Seychelles CLR Review FY12-16

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The World Bank Group's (WBG) Country Partnership Strategy (CPS) for Seychelles covers the period, FY12-FY15. The CPS was extended by one year to FY16 at the Country Partnership Strategy Progress Report (CPSPR) in FY15. This Review covers both the CPS and CPSPR period, FY12-16.WBG's support for Seychelles was in line with the country's draft Seychelles Medium-Term National Development Strategy Show MoreThe World Bank Group's (WBG) Country Partnership Strategy (CPS) for Seychelles covers the period, FY12-FY15. The CPS was extended by one year to FY16 at the Country Partnership Strategy Progress Report (CPSPR) in FY15. This Review covers both the CPS and CPSPR period, FY12-16.WBG's support for Seychelles was in line with the country's draft Seychelles Medium-Term National Development Strategy 2013–17 (MTNDS), later approved in 2015, which presented the vision and goals for the country. The core aim of the MTNDS was to reduce Seychelles' vulnerability and to provide the basis for long term sustainable development. Specifically, the objective of the MTNDS was to reduce vulnerability, increase resilience, and provide the basis fora sustainable development. The WBG supported the government in reducing vulnerability and building long-term sustainability with a program centered on two pillars: (i) increasing competitiveness and employment and (ii) reducing vulnerability and enhancing resilience, and one cross-cutting foundation, governance and public-sector capacity. The CPS built on the previous Interim Strategy and aimed to deepen and broaden structural reforms via programmatic support using Development Policy Lending (DPL) operations, complemented with Analytical and Advisory Services (ASA), including technical assistance and reimbursable advisory services (RAS).The IEG concurs with key lessons in the CLR: (i) development policy operations can be mobilized quickly and achieve strong results when complemented by sound analysis and technical assistance but it requires commitment and ownership, (ii) deeper understanding and assessment of political economy would help explain the successes and failures of specific reform efforts and identify factors that might otherwise be missed, and (iii) well-designed and updated results framework prove useful for Bank and Government monitoring of program implementation and results.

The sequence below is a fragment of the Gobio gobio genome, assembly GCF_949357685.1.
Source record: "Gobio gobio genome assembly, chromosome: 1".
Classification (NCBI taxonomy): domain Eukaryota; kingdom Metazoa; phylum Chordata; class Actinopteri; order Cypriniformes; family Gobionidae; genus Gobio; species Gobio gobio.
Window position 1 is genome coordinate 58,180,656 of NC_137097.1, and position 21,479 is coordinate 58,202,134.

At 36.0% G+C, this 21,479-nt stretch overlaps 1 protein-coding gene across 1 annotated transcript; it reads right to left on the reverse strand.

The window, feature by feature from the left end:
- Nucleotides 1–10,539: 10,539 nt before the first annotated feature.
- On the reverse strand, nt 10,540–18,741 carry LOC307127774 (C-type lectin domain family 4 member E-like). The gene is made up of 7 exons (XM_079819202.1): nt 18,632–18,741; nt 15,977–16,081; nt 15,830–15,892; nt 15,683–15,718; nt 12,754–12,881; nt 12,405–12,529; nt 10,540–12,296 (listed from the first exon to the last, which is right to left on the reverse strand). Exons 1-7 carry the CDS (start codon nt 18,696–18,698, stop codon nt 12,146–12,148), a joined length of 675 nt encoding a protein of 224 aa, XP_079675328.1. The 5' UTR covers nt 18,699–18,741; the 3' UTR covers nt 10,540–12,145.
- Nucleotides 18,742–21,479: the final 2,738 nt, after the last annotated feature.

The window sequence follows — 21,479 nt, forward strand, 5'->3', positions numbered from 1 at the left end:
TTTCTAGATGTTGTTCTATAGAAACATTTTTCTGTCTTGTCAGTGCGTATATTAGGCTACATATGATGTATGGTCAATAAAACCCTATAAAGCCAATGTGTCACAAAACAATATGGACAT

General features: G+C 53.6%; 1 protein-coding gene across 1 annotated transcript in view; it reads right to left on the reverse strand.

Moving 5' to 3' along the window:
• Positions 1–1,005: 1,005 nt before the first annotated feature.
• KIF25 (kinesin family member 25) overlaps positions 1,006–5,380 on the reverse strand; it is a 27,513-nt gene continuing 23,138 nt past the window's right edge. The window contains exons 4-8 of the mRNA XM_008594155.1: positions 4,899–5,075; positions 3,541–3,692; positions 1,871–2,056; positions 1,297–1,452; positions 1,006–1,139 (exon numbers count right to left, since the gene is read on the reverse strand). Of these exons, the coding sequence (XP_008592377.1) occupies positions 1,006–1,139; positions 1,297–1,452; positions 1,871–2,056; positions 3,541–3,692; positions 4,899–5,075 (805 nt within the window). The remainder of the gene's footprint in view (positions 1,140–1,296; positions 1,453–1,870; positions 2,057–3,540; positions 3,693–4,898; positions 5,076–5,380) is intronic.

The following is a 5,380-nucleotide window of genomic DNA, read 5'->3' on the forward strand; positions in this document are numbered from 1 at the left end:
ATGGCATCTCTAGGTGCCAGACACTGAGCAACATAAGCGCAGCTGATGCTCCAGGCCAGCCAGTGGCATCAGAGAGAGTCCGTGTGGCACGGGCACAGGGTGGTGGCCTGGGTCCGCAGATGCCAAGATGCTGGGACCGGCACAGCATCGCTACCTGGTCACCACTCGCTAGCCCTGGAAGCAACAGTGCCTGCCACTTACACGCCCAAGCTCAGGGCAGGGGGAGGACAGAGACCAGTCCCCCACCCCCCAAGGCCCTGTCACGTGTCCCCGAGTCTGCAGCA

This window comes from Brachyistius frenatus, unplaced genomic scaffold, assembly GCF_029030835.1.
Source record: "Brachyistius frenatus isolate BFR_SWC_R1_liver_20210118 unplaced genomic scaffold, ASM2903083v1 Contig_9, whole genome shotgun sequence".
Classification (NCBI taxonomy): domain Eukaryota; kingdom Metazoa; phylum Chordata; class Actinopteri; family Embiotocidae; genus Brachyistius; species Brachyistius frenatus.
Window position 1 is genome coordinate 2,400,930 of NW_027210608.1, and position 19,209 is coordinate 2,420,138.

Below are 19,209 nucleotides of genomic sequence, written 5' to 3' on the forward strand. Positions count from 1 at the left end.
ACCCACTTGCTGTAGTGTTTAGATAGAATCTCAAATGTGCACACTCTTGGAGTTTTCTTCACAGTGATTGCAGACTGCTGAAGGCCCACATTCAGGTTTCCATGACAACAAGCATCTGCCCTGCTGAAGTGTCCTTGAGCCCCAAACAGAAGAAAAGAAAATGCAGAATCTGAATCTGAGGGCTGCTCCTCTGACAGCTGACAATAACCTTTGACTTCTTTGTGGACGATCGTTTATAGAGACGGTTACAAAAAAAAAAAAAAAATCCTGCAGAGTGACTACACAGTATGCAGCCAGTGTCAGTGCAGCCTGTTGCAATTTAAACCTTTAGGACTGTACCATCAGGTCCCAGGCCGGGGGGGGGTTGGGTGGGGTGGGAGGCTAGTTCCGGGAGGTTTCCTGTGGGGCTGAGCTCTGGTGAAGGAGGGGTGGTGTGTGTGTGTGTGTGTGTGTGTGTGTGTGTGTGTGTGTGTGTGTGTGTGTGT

Strengthening Local Government Capacity to Deliver Services: Four Lessons from Rural Kyrgyz Republic

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Strengthening Local Government Capacity to Deliver Services
This brief captures the lessons from evaluating two World Bank projects implemented in the Kyrgyz Republic, the Village Investment Project and Second Village Investment Project.This brief captures the lessons from evaluating two World Bank projects implemented in the Kyrgyz Republic, the Village Investment Project and Second Village Investment Project.

Romania CLR Review FY14-18